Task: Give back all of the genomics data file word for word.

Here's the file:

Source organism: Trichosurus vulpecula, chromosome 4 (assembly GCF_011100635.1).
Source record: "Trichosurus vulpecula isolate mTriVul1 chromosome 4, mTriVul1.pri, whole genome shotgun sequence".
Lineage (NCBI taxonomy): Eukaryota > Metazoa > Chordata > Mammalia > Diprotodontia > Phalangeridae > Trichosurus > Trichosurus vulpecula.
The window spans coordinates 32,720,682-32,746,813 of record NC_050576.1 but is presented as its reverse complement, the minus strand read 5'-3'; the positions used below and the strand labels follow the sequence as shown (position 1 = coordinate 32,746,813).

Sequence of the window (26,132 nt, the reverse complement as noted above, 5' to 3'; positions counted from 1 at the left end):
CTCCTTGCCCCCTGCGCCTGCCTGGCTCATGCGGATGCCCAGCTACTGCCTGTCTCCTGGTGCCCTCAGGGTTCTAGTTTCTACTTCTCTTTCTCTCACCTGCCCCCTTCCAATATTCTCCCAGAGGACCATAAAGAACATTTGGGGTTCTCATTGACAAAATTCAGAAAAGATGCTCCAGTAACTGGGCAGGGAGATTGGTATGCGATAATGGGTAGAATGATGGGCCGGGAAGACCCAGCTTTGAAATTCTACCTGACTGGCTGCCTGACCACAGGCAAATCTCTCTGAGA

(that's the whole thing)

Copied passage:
Source organism: Trichosurus vulpecula, chromosome 4 (assembly GCF_011100635.1).
Source record: "Trichosurus vulpecula isolate mTriVul1 chromosome 4, mTriVul1.pri, whole genome shotgun sequence".
Lineage (NCBI taxonomy): Eukaryota > Metazoa > Chordata > Mammalia > Diprotodontia > Phalangeridae > Trichosurus > Trichosurus vulpecula.
The window spans coordinates 32,720,682-32,746,813 of record NC_050576.1 but is presented as its reverse complement, the minus strand read 5'-3'; the positions used below and the strand labels follow the sequence as shown (position 1 = coordinate 32,746,813).

Sequence of the window (26,132 nt, the reverse complement as noted above, 5' to 3'; positions counted from 1 at the left end):
CTCCTTGCCCCCTGCGCCTGCCTGGCTCATGCGGATGCCCAGCTACTGCCTGTCTCCTGGTGCCCTCAGGGTTCTAGTTTCTACTTCTCTTTCTCTCACCTGCCCCCTTCCAATATTCTCCCAGAGGACCATAAAGAACATTTGGGGTTCTCATTGACAAAATTCAGAAAAGATGCTCCAGTAACTGGGCAGGGAGATTGGTATGCGATAATGGGTAGAATGATGGGCCGGGAAGACCCAGCTTTGAAATTCTACCTGACTGGCTGCCTGACCACAGGCAAATCTCTCTGAGA